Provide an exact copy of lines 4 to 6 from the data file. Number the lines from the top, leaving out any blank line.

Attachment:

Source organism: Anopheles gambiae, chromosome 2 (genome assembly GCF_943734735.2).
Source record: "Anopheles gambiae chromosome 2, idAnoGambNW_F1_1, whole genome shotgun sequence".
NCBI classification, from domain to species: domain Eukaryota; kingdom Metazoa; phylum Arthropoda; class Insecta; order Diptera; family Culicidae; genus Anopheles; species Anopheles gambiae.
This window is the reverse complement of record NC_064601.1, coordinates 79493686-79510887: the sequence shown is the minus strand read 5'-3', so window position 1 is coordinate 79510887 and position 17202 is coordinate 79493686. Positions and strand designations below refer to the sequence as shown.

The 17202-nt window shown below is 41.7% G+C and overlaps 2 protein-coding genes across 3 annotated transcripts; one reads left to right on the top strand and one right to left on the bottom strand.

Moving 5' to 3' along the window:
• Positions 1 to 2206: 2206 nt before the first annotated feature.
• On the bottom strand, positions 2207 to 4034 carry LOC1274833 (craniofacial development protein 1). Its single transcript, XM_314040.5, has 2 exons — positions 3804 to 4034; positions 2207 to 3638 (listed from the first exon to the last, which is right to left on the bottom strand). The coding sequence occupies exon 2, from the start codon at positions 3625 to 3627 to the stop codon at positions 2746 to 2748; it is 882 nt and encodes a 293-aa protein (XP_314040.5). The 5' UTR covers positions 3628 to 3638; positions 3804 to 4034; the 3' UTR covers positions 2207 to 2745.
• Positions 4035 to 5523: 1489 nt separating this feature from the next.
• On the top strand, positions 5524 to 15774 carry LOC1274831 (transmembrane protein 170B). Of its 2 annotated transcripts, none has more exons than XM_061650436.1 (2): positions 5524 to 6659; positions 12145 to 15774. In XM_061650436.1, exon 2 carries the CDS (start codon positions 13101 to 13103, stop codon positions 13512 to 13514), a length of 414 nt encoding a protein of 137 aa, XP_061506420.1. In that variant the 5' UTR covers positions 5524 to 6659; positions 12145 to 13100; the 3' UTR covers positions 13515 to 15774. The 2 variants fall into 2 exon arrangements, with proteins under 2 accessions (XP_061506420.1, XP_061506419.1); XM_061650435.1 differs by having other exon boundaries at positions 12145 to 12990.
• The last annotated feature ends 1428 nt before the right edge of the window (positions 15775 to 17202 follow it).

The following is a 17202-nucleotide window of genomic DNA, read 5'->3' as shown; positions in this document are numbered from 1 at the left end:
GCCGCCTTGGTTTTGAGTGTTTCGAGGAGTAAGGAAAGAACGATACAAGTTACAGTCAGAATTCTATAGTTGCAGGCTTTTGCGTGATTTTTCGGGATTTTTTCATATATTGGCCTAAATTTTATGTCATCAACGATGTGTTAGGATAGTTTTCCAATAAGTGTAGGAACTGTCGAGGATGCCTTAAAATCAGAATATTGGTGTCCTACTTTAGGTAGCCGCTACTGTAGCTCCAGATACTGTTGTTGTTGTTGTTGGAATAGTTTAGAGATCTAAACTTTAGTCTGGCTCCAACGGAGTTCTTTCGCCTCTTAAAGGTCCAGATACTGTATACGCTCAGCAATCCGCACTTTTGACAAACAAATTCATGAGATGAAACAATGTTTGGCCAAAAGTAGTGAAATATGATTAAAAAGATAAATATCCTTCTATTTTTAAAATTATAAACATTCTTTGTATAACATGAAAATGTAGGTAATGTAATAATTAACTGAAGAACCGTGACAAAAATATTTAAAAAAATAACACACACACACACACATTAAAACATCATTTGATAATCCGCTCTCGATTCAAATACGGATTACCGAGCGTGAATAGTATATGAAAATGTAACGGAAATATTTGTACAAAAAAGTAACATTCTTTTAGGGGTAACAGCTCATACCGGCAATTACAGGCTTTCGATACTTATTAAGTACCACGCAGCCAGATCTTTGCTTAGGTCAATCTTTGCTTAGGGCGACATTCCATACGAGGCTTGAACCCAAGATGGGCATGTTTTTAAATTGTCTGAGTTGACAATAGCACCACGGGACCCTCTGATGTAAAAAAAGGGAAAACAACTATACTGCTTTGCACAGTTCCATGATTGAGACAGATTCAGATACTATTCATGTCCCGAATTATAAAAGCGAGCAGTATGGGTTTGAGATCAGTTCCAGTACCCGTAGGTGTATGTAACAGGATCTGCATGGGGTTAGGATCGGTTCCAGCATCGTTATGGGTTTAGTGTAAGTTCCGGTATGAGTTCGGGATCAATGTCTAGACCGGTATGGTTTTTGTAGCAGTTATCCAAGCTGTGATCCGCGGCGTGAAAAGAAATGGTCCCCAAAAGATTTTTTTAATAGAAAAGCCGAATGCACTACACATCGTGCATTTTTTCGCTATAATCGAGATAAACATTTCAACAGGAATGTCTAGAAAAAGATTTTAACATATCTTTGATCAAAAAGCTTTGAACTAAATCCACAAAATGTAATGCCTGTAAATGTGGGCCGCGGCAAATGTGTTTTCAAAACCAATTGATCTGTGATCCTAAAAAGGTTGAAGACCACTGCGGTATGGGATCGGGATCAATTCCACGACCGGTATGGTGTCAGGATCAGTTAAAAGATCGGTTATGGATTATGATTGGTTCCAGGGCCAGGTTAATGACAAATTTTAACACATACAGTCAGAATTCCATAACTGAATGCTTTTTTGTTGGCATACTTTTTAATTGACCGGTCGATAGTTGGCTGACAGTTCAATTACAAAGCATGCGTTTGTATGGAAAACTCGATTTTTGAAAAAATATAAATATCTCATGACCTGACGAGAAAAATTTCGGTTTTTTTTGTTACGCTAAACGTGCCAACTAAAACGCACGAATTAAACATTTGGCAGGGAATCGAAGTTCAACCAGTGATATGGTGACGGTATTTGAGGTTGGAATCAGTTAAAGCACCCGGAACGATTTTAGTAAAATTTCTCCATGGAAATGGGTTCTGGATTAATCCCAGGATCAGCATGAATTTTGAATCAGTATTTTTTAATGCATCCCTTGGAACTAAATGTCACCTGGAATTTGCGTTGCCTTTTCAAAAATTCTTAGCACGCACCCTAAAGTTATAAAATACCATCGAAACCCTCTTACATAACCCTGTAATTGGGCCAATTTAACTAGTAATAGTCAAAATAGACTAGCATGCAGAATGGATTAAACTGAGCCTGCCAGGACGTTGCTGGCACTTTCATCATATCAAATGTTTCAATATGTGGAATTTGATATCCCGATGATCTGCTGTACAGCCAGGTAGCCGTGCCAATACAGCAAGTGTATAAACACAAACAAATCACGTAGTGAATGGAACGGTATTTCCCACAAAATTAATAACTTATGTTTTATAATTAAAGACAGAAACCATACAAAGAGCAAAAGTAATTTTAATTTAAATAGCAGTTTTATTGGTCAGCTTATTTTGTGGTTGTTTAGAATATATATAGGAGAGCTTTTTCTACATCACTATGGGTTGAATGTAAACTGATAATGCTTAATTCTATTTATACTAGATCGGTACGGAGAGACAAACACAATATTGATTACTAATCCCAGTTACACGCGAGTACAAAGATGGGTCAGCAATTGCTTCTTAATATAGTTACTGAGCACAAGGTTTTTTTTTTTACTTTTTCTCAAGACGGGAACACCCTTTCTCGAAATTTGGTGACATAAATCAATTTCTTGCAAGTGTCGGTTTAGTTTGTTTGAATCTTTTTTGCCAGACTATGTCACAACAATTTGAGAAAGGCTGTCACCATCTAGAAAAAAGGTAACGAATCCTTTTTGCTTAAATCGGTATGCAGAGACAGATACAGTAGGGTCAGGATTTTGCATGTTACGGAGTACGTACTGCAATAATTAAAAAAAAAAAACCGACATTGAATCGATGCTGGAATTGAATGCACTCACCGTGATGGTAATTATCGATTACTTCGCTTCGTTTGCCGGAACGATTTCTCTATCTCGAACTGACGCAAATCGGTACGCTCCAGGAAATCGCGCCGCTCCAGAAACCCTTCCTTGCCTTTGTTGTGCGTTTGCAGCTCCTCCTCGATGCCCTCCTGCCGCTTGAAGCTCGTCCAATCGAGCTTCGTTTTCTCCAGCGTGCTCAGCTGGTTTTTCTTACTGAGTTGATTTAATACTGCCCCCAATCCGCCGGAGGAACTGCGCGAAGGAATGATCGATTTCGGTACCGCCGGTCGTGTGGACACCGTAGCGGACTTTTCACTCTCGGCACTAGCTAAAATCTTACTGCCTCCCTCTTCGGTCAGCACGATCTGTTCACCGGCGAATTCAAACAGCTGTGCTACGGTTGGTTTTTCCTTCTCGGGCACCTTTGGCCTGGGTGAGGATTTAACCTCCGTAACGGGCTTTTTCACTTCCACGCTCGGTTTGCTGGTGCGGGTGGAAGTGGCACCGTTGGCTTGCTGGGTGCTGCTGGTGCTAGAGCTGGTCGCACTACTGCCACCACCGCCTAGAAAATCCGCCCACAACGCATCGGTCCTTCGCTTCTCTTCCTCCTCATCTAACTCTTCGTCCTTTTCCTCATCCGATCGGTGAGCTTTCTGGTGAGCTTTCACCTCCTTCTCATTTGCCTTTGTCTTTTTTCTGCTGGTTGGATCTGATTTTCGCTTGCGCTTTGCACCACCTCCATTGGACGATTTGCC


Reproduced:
This window is the reverse complement of record NC_064601.1, coordinates 79493686-79510887: the sequence shown is the minus strand read 5'-3', so window position 1 is coordinate 79510887 and position 17202 is coordinate 79493686. Positions and strand designations below refer to the sequence as shown.

The 17202-nt window shown below is 41.7% G+C and overlaps 2 protein-coding genes across 3 annotated transcripts; one reads left to right on the top strand and one right to left on the bottom strand.

Moving 5' to 3' along the window: